Wheeler’s lawsuit alleges that six distinct comments rise to the level of defamation per se: (1) the first allegedly fabricated quote by the Fox journalist (2) the second allegedly fabricated quote; (3) the following statement from Zimmerman to Joel Rich, Seth Rich’s father: “As you know, much of our information came from a private investigator, Rod Wheeler, who we understand was working on behalf of you,”; (4) the following tweet from Butowsky (the wealthy Trump supporter who bankrolled Wheeler’s investigation): “Fox News story was pulled b/c Rod Wheeler said [he] didn’t say a quote . . . How much did DNC pay him?”; and (5) this tweet from Butowsky on the same day: “This shows Rod Wheeler has a major battle with the truth. Everyone needs to hear this. He says the precise words he swears he didn’t say???”
The two allegedly fabricated quotes could qualify as defamatory per se if Wheeler, a private investigator, didn’t say those things and their substance is ultimately factually deficient. But Fox News via President of News Jay Wallace, is standing by their reporter saying “we have no evidence that Rod Wheeler was misquoted by Zimmerman.” Wallace also says the claim that Fox News published the story to detract from the Russia scandal is “completely erroneous.” Zimmerman herself has remained mum. And Butowsky has alleged that Wheeler is in the wrong here. There’s also the possibility that Zimmerman simply misquoted Wheeler or that Wheeler said something close to what was printed but doesn’t recall saying those words exactly. It’s a toss-up here, and probably exceedingly difficult to prove what exactly happened.
Zimmerman’s statement to Joel Rich appears to be factually inaccurate. The Fox News reporter very likely knew the conditions surrounding Wheeler’s hiring and the role Butowsky played in setting it all up. She was very likely aware of the exact contours of Wheeler’s employment, so her statement to Rich here could have been false. But this doesn’t rise to the level of defamation per se because its falsity in this regard has only a very tangential bearing on Wheeler’s professional qualifications. Wheeler also claims that this statement is defamatory because of the phrase “much of our information came from a private investigator,” but even though this more directly speaks to Wheeler’s professional qualifications, it’s not defamatory on its face.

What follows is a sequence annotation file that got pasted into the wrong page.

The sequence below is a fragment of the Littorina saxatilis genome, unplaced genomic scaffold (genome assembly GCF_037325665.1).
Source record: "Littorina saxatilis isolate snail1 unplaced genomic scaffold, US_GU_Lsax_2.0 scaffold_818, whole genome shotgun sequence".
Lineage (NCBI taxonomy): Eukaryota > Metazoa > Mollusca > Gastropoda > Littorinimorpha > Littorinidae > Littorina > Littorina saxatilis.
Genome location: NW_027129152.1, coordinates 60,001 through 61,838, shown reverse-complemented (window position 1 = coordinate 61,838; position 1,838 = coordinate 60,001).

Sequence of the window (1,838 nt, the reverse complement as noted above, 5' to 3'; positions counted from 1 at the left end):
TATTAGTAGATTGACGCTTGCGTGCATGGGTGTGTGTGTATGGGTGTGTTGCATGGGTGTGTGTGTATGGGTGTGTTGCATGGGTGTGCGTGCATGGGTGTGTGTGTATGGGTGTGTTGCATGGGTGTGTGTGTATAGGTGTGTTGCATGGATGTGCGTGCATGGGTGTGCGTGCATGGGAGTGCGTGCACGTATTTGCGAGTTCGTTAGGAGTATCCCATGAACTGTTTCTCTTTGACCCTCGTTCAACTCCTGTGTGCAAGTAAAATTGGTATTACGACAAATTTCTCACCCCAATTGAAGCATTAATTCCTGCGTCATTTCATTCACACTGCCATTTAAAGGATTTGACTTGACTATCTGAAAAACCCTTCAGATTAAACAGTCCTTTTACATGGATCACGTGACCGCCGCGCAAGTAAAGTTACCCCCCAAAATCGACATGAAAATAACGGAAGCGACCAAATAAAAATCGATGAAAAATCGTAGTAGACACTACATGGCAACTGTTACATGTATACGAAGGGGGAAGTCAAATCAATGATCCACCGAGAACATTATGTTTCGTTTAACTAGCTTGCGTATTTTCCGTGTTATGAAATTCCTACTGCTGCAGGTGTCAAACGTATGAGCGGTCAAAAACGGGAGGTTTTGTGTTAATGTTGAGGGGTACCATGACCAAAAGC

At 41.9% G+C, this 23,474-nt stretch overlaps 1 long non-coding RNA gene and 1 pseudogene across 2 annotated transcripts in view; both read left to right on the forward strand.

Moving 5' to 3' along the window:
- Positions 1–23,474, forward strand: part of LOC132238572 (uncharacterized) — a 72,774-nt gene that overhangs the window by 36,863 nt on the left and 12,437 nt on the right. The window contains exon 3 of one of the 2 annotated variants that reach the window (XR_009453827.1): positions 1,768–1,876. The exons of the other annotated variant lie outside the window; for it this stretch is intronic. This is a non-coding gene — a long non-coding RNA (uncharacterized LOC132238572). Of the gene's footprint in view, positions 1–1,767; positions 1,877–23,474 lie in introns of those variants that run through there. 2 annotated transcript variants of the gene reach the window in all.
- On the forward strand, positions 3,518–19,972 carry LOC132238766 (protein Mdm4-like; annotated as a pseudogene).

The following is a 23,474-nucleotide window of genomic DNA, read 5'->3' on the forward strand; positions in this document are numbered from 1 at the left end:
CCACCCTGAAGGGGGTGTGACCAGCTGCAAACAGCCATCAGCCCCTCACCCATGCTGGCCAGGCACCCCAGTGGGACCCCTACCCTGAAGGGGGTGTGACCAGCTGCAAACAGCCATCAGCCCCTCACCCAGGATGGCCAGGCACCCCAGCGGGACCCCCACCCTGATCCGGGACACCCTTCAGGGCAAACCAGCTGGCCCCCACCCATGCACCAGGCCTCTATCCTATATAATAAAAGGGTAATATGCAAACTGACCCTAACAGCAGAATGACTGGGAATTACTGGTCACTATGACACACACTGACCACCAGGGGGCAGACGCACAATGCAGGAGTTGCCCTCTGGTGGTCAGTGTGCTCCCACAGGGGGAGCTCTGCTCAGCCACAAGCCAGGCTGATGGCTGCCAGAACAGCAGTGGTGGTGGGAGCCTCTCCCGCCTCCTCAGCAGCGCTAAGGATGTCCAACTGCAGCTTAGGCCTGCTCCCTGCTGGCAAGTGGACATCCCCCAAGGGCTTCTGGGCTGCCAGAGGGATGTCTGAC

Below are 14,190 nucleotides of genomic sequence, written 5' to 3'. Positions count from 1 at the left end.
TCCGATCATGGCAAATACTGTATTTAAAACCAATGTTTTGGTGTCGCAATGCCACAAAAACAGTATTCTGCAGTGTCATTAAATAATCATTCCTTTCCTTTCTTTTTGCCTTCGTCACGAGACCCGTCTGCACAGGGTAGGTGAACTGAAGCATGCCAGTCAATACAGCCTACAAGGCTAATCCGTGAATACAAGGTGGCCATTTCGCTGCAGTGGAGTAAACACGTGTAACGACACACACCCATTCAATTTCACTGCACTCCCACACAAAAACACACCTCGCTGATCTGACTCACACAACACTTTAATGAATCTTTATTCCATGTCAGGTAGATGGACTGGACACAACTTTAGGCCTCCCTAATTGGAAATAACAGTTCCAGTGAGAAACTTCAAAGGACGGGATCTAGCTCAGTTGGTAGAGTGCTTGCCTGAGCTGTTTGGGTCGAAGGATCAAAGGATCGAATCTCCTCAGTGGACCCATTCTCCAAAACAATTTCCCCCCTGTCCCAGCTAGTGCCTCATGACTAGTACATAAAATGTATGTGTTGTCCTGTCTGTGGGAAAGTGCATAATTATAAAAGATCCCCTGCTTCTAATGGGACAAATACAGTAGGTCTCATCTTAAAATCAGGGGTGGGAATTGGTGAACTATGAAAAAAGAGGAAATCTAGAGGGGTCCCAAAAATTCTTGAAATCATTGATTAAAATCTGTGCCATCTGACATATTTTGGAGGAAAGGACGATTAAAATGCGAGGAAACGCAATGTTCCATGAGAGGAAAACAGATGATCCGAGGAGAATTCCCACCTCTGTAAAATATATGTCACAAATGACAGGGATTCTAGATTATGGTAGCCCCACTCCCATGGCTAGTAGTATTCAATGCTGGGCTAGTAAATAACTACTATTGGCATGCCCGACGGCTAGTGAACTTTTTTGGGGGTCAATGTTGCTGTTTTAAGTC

As for Butowsky’s tweets, Butowsky raises the idea that Wheeler was paid by the Democratic National Committee to backtrack on his story. This is a clear attack on Wheeler’s trustworthiness and speaks directly to his professional qualifications. Butowsky’s second tweet digs in on much the same ground. So, seemingly, the per se element here would be met, but Wheeler may have some trouble satisfying some other elements of defamation: (1) falsity; and (2) fault at least amounting to negligence. For one, Butowsky may seriously believe the things he tweeted. New York courts have struggled to define unprotected assertions of fact from from pure opinions. In other words, Butowsky may contend that he really thought that Wheeler worked for the DNC, and even though it’s not true, that might be enough to help him.
Plus, an added bulwark against Wheeler’s claims generally is the fact that Fox News retracted the story once the questions about its truthfulness reached a fever pitch. In New York, retracting or correcting a published mistake tends to act as at least a mitigating defense in defamation cases.
The standards for proving defamation in the United States are very high and these lawsuits typically fail–especially in New York.
TL;DR–assessing simply the defamation claims (and ignoring the oddly-included claims of Civil Rights deprivation via racial bias), Wheeler doesn’t have anything close to a slam dunk here. At best he’s provided triable issues of material fact which could get his lawsuit past the summary judgment phase, but even then it would be very difficult to win. The likely endgame here: Wheeler and the defendants end up settling for far less than he wants.
This article was updated with more of the statement from Fox News President of News Jay Wallace.
[image via screengrab]